When Uncle John had been chopping a little while, on the other side of the tree, little John got tired of watching the axe and the chips that flew out, and he was cold. So he went near Uncle John and said he was cold, and Uncle John stopped chopping and listened. Then he said they would have a fire if little John would wait just a minute longer, because the tree was almost ready to fall. So little John watched and Uncle John chopped some more, and then he called out to little John to take care, because the tree was going to fall. And the tree was almost cut through, so that only a little piece was left to hold it up. And little John got out of the way, and just then the tree gave a great shiver when Uncle John hit it with his axe. Then Uncle John stopped chopping and looked up at the tree, and then he got out of the way.


Then the tree began to fall over very slowly.

Then the tree began to fall over very slowly and the top went over sidewise, and it went down, faster and faster, and at last it went very fast, and it struck the ground, with a great crashing noise, and all the little branches that were underneath were smashed.

When the tree was down, Uncle John began to build the fire, because he had promised little John. Uncle John wasn't cold, but little John hadn't been chopping, so he was cold. And Uncle John went about and picked up a great many pieces of the branches that were lying about, and he made them into a pile. Then he got out his tinder-box, to light the fire. People didn't have matches then, so it was a good deal of trouble to light a fire. Uncle John had a little tin box, and in it was a flint, that is a piece of very hard stone, and there was a piece of steel. When he struck the flint and the steel together, it made a spark, and Uncle John tried to make the spark fall on the tinder. That was some stuff that would catch afire very easily, and sometimes it was made of pieces of rags that they had made into a kind of charcoal. Then, when the spark fell in the tinder, it set that afire, and then Uncle John blew on it to make it blaze, and he put that in the pile of sticks and blew on it some more. So the sticks caught afire, and blazed up, and little John was warm. And pretty soon he was so warm that he had to move away from the fire.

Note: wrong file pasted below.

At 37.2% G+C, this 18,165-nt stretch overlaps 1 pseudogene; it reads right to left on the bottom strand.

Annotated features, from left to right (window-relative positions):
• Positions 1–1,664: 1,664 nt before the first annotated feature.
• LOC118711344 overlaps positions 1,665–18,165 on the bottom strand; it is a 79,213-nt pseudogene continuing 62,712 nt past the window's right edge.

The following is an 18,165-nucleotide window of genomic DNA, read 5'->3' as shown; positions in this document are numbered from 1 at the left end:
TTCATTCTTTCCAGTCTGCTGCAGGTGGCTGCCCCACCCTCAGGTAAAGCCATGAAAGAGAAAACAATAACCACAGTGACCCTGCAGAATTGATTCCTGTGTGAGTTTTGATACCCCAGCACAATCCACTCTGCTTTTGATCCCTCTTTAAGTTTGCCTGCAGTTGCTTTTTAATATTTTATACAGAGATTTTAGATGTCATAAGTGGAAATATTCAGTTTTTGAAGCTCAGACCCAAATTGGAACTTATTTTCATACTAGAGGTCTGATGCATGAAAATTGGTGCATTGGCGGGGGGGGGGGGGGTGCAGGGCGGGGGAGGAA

Uncle John was chopping the branches off the hickory tree, so that he could cut the tree up into logs the right size to burn. There weren't any very big branches, but there were a good many little ones, so before he had all the branches chopped off, it was almost time to go home. So Uncle John stopped chopping and he made the oxen pull the sled beside the pile of wood that was there already, and he began to pile the wood on the sled, and little John helped. When the wood was all piled on the sled, Uncle John looked at the bonfire, and he saw that it was almost out, and he said, "Gee up." And the oxen started and walked along the little road in the woods to the wheat-field. And they went across the wheat-field, and past the orchard and past the barn to the shed, and there they stopped.

Then Uncle John piled all the wood in the shed, so that it would be easy for him to take it into the kitchen. And he made the oxen back the sled into the shed, and he unhooked the tongue of the sled from the yoke, and he took off the yoke, and the old oxen went into the barn and went to sleep.

And that's all.